A little while back I read about TeamCity Dependencies and thought it was a nifty idea but when I started using the feature I realized how powerful they are. Here, I try to explain the differences between Snapshot and Artifact dependencies in TeamCity, how to add them to your build configuration, and how I have used them and hopefully you will feel comfortable enough to use them too.

Snapshot Dependencies

Snapshot Dependencies are a way to chain projects together by ensuring a project is run and finished before the depending project can start. With this feature, a build process made up of several build steps could be broken into independent projects while still maintaining the build order. Even further, depending on how you set up your dependency options, you could run two or more build concurrently.

To add a snapshot dependency, go to the Dependencies page within the project settings and click Add a new snapshot dependency. In the dialogue, select the build configuration you want the current configuration to depend. You can also select; do not run build if there is a suitable one, only use successful builds, run this build if dependency has failed, and run on the same agent. I typically select the first two options (do not run if there is a suitable one and only use successful builds) because I want to chain build projects together based on a revision in my VCS.

Personally, I feel the value of snapshot dependencies dramatically increases when paired with artifact dependencies.

Artifact Dependencies

TeamCity Artifacts are outputs from a build configuration. Artifact dependencies are used when you want a build to depend on the output, or part of the output, of a build.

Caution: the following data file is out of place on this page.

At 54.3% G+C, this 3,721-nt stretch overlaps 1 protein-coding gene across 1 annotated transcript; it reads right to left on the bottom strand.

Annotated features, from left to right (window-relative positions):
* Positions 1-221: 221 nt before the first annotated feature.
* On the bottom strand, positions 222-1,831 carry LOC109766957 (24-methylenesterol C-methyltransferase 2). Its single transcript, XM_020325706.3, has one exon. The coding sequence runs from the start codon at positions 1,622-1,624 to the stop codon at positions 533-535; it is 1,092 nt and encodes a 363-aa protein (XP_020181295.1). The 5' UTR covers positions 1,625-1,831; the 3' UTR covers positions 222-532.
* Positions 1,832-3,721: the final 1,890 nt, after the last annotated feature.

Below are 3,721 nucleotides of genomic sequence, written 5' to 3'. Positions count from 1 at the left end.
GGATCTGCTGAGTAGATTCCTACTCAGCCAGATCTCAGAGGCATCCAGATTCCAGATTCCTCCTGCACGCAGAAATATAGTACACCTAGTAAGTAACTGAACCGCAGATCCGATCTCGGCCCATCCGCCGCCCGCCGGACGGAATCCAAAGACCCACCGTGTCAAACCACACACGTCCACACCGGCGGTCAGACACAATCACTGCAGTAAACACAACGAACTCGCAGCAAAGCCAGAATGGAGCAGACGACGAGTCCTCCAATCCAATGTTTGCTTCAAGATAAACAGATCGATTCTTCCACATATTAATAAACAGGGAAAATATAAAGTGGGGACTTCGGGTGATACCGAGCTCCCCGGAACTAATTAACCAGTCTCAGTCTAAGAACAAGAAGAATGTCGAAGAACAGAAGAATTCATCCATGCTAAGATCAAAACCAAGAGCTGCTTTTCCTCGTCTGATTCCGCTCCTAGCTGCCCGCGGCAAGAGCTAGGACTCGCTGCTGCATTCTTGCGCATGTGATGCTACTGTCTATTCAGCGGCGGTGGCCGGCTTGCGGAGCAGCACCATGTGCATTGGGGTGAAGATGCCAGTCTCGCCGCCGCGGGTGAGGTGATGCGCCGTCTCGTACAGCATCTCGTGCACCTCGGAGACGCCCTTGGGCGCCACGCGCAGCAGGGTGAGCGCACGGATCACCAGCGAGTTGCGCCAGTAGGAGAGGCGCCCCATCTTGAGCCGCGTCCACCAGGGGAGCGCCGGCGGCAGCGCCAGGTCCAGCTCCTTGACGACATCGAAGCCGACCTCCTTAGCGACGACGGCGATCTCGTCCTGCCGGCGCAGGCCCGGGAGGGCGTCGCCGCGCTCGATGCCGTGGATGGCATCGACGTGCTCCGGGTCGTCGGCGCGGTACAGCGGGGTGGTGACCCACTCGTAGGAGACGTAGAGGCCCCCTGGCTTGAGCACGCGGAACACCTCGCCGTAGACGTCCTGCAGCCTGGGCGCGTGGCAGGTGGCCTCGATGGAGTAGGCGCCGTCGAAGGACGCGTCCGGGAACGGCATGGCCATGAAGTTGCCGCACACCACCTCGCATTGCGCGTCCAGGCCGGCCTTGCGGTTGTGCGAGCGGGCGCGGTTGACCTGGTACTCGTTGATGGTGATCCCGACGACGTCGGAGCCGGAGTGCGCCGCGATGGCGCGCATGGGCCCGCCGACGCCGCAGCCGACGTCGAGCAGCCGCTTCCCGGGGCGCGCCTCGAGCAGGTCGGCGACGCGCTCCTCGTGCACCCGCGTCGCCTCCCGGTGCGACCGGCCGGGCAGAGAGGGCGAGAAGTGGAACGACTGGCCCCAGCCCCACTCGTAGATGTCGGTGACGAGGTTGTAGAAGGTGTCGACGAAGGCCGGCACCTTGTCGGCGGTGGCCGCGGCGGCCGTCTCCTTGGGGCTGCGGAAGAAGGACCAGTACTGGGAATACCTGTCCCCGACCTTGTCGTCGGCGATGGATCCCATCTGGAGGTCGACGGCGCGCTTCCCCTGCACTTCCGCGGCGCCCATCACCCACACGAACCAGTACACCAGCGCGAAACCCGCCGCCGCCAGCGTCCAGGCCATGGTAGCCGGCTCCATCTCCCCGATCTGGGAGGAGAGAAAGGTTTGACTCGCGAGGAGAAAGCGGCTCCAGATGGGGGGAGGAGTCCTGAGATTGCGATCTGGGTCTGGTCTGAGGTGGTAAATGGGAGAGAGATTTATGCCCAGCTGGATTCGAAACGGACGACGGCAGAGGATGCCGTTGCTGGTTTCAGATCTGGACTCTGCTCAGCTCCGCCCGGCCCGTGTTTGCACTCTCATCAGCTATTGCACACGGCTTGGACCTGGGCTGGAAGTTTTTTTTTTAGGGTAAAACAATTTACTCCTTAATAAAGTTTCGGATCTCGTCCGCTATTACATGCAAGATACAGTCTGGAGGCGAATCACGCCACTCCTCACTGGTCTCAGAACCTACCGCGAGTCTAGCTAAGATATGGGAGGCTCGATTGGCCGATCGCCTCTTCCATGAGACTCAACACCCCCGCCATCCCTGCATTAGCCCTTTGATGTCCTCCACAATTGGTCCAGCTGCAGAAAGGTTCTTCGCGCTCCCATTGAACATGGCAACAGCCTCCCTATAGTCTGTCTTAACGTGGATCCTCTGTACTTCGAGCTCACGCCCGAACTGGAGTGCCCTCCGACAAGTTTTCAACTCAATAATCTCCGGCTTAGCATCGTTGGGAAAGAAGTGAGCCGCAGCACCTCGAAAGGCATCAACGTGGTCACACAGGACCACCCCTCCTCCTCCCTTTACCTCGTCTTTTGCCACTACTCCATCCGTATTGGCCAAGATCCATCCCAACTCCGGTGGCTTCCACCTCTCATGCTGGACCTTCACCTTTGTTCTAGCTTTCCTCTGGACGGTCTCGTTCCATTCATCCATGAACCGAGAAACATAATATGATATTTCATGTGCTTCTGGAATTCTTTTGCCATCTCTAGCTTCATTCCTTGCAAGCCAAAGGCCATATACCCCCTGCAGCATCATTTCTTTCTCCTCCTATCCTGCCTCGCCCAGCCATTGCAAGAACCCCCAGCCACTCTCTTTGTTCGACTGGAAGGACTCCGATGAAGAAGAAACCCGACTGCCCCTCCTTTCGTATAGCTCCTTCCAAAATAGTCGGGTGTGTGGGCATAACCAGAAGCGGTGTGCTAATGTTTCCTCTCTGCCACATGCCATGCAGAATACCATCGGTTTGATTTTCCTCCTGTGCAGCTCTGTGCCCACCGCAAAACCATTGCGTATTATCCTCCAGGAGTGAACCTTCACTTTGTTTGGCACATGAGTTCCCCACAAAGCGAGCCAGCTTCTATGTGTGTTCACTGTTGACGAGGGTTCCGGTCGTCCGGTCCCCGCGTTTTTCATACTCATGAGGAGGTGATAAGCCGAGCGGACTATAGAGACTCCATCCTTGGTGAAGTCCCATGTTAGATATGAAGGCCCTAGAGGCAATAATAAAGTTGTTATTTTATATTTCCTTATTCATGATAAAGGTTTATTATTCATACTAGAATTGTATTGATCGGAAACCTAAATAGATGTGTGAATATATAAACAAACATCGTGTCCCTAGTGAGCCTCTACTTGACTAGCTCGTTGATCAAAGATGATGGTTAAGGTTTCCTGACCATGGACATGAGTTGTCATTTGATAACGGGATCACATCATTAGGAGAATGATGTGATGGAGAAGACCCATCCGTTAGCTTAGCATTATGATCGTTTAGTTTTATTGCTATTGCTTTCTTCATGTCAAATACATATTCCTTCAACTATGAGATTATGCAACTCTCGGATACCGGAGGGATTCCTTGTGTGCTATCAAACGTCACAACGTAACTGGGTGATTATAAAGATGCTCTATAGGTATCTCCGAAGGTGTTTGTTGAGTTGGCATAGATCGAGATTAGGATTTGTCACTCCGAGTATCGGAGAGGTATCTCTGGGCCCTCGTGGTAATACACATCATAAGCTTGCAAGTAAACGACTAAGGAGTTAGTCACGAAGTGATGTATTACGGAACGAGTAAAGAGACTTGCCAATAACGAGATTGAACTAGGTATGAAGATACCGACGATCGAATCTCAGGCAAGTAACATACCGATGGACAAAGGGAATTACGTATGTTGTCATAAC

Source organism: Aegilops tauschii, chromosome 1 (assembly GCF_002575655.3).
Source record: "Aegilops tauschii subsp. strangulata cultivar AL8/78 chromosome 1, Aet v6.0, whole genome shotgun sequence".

To configure artifacts go to the General Settings page and enter artifact paths in the Save as Artifacts section. You have the flexibility to create one or many artifacts and each artifact is made up of one or more files. You can also make your artifacts a compressed (i.e zip) file.

To add an artifact dependency, go to the Dependencies page and click Add a new artifact dependency. In the dialogue, select the build configuration you want the current configuration to depend, then select where you want to get the artifacts. You can choose from Last successful build, Last pinned build, Last finished build, Build from the same chain, or Build with a specific build number or last finished build with a specific tag. Lastly, specify which artifacts you want to go where in the Artifact Rules section and whether you want to clean the destination paths before downloading artifacts.

As I mentioned earlier, I chain together build projects with snapshot dependencies based on the VCS root I’ve configured in TeamCity. I add artifact dependencies so I can build my source code once and reuse the built libraries in my unit and integration test projects and build a deployment package. I also use an artifact dependency to deploy the package to my development environment.

Have you used TeamCity Dependencies and how did you use them? I’m curious to hear about your experiences.